Each project presents me with its own set of challenges. Part of the fun is to solve these issues, working closely with my clients. Here are some end results from our collaboration.

McClean, VA Garden / Wall / Patio

An overgrown hillside could not be utilized—or even accessed.  After the site was cleared, a stone staircase was added for passage from the house to the lower garden.  A retaining wall was built to flatten the lower area for family use.  The wall is also used for seating.  The patio, play area and surrounding woodland plantings complete the tableaux.

McClean, VA Garden / Patio

A new garage and an addition to the house brought about the need for some garden work—and presented the opportunity for a unique space for relaxation and entertaining.  After scooping out the hillside, retaining/seating walls were installed—built using a semi-dry method—and a stone patio was put in.  Steps to an upper garden area add access and a sense of mystery.  The owner's outstanding collection of mature azaleas was moved around to enhance the stone work and to capture the long season of bloom for his and his guests’ enjoyment.

Waterfall at Woodland Cottage

This hillside at my house, Woodland Cottage, was shored-up by an old, railroad tie retaining wall and planted with pachysandra.  It screamed for a water feature (and I wanted one), so that’s what it got.  The visual stimulation, sound of the water and wildlife the water attracts all give me great joy and pleasure.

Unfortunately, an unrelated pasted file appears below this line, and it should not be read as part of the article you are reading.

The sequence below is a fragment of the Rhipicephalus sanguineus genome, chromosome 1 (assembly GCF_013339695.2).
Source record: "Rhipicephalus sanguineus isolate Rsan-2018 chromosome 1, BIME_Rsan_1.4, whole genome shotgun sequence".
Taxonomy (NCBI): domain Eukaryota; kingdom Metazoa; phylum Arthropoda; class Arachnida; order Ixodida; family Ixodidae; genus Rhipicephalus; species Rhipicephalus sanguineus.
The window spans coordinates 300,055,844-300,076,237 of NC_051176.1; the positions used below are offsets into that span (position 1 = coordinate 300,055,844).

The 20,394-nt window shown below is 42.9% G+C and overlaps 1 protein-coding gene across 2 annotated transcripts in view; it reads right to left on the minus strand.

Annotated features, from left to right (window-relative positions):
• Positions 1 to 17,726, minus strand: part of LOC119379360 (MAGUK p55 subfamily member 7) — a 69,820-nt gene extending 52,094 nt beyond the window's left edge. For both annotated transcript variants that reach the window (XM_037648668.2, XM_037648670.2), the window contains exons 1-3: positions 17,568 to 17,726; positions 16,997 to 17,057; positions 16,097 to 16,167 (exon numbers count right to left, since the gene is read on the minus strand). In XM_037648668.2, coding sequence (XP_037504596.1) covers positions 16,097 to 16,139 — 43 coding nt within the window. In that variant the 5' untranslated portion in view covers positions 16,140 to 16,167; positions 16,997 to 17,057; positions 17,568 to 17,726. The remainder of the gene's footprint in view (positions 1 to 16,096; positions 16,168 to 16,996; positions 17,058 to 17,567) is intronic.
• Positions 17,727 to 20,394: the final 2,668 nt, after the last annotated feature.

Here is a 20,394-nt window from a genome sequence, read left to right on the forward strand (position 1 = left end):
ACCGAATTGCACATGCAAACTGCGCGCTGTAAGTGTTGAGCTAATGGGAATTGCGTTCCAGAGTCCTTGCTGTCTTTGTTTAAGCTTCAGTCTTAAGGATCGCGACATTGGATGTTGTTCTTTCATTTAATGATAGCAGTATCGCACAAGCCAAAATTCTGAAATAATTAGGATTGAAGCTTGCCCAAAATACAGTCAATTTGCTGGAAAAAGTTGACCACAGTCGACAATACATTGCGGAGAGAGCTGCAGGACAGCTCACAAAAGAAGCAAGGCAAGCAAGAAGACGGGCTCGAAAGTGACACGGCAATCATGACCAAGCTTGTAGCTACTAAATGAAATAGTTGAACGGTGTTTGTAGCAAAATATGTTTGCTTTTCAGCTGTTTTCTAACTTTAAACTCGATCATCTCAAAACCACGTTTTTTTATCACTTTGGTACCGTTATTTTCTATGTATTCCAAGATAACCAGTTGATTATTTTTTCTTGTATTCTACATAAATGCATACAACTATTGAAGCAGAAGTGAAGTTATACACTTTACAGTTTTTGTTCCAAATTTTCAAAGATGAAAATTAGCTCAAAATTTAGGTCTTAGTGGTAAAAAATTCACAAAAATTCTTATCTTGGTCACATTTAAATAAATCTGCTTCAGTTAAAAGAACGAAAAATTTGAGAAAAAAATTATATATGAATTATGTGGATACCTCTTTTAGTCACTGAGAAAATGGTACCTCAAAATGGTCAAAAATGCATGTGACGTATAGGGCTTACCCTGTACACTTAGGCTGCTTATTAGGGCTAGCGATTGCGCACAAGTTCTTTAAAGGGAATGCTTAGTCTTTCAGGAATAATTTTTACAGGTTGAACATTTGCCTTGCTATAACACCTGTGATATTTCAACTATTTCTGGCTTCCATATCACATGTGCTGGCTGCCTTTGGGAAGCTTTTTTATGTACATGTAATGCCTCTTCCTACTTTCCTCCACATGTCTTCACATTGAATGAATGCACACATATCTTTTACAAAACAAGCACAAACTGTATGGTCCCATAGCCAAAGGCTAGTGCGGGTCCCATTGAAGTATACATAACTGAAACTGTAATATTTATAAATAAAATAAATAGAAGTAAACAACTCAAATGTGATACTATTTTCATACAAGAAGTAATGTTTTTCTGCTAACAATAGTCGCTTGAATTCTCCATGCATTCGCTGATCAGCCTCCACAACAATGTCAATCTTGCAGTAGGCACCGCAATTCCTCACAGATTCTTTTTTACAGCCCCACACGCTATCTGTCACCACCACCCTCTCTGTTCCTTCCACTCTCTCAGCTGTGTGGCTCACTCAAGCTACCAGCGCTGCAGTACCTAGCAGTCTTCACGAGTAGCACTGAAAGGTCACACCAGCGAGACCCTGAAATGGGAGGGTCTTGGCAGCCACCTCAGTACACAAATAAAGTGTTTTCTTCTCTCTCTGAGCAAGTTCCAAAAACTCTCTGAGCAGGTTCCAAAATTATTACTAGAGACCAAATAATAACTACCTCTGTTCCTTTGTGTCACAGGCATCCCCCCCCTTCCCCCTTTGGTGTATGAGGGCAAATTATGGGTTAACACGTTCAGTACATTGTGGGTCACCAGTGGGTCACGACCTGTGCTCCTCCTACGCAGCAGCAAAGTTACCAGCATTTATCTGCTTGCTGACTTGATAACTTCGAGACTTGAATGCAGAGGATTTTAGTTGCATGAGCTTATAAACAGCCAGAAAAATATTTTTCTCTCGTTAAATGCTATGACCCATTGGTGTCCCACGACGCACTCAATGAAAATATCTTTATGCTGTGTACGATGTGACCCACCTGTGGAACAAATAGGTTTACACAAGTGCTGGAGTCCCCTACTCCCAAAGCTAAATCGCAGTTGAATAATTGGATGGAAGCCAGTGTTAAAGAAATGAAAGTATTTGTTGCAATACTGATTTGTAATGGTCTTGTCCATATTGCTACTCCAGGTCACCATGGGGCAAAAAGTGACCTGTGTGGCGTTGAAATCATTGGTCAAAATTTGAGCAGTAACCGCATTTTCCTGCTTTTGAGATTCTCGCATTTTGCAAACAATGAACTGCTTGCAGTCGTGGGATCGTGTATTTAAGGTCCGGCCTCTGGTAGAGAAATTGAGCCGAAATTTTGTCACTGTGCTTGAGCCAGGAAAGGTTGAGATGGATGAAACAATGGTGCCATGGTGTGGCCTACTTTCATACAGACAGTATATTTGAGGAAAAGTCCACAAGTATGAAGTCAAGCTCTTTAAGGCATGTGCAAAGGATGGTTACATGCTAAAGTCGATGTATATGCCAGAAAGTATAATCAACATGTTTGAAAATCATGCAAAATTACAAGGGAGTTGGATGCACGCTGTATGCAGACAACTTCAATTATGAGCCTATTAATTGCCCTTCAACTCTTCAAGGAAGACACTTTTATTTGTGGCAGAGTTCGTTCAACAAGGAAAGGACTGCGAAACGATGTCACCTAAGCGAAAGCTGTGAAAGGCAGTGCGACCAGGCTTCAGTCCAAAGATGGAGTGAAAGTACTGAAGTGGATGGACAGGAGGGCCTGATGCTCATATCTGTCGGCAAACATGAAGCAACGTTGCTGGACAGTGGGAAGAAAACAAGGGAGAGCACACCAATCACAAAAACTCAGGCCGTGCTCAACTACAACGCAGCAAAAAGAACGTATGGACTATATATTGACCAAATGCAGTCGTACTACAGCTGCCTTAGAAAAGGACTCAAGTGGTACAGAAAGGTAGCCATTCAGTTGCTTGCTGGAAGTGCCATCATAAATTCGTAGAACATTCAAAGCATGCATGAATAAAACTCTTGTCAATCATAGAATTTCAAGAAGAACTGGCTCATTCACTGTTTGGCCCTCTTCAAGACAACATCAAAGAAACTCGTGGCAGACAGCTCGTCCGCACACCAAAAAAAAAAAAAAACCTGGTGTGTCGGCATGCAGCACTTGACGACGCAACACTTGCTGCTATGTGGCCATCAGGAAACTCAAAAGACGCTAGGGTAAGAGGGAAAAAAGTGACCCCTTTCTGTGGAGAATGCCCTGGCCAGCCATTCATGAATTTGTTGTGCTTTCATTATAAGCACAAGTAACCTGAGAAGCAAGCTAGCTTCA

Japanese Entry Garden in Arlington, VA

Japanese heritage and a love for tranquil spaces set the groundwork for this garden.  And the clients wanted a water feature.  To expand this tiny space, the water feature was stretched into a horseshoe shape.  Visitors cross a stone bridge to get to the front door.  The owners can sit on a bench in their front entry and peacefully pass the time.


Alexandria Courtyard Photo

Courtyard in Historic Old Town, Alexandria, VA

This courtyard, in the historic Old Town district of Alexandria, cried out for renewal.  This was achieved by introducing stone to offset the existing brick, and by borrowing the look of the gardens of Charleston, South Carolina.  Old Town’s proximity to the Potomac River, and the gardens surrounding brick walls, ensure a mild climate—one where more tender plants can be utilized.  Access to this lovely garden is only obtainable through the residence, so installation took extra time and care.